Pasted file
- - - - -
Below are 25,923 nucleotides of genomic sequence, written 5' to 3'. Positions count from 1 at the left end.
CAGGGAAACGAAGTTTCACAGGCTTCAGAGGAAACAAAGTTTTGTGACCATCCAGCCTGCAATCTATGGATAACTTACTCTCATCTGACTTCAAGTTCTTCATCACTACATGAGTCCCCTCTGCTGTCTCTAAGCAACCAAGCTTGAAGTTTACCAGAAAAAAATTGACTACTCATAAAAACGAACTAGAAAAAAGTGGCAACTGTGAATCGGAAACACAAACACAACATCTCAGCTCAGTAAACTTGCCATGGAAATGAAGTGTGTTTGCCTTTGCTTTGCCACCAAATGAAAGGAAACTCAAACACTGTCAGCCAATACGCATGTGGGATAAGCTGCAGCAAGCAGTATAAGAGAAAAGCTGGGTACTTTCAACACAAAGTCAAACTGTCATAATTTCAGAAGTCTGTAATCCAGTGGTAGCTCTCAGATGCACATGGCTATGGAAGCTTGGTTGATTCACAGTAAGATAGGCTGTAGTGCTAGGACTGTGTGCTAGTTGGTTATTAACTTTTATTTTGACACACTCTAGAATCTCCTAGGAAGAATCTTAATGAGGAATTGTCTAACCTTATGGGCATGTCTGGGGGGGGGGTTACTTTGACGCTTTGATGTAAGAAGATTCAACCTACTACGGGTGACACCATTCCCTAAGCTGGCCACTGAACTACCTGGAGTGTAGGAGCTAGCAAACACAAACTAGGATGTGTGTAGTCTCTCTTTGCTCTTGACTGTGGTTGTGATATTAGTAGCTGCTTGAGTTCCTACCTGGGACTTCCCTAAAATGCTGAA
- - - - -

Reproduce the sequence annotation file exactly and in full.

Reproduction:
Below are 25,923 nucleotides of genomic sequence, written 5' to 3'. Positions count from 1 at the left end.
CAGGGAAACGAAGTTTCACAGGCTTCAGAGGAAACAAAGTTTTGTGACCATCCAGCCTGCAATCTATGGATAACTTACTCTCATCTGACTTCAAGTTCTTCATCACTACATGAGTCCCCTCTGCTGTCTCTAAGCAACCAAGCTTGAAGTTTACCAGAAAAAAATTGACTACTCATAAAAACGAACTAGAAAAAAGTGGCAACTGTGAATCGGAAACACAAACACAACATCTCAGCTCAGTAAACTTGCCATGGAAATGAAGTGTGTTTGCCTTTGCTTTGCCACCAAATGAAAGGAAACTCAAACACTGTCAGCCAATACGCATGTGGGATAAGCTGCAGCAAGCAGTATAAGAGAAAAGCTGGGTACTTTCAACACAAAGTCAAACTGTCATAATTTCAGAAGTCTGTAATCCAGTGGTAGCTCTCAGATGCACATGGCTATGGAAGCTTGGTTGATTCACAGTAAGATAGGCTGTAGTGCTAGGACTGTGTGCTAGTTGGTTATTAACTTTTATTTTGACACACTCTAGAATCTCCTAGGAAGAATCTTAATGAGGAATTGTCTAACCTTATGGGCATGTCTGGGGGGGGGGTTACTTTGACGCTTTGATGTAAGAAGATTCAACCTACTACGGGTGACACCATTCCCTAAGCTGGCCACTGAACTACCTGGAGTGTAGGAGCTAGCAAACACAAACTAGGATGTGTGTAGTCTCTCTTTGCTCTTGACTGTGGTTGTGATATTAGTAGCTGCTTGAGTTCCTACCTGGGACTTCCCTAAAATGCTGAA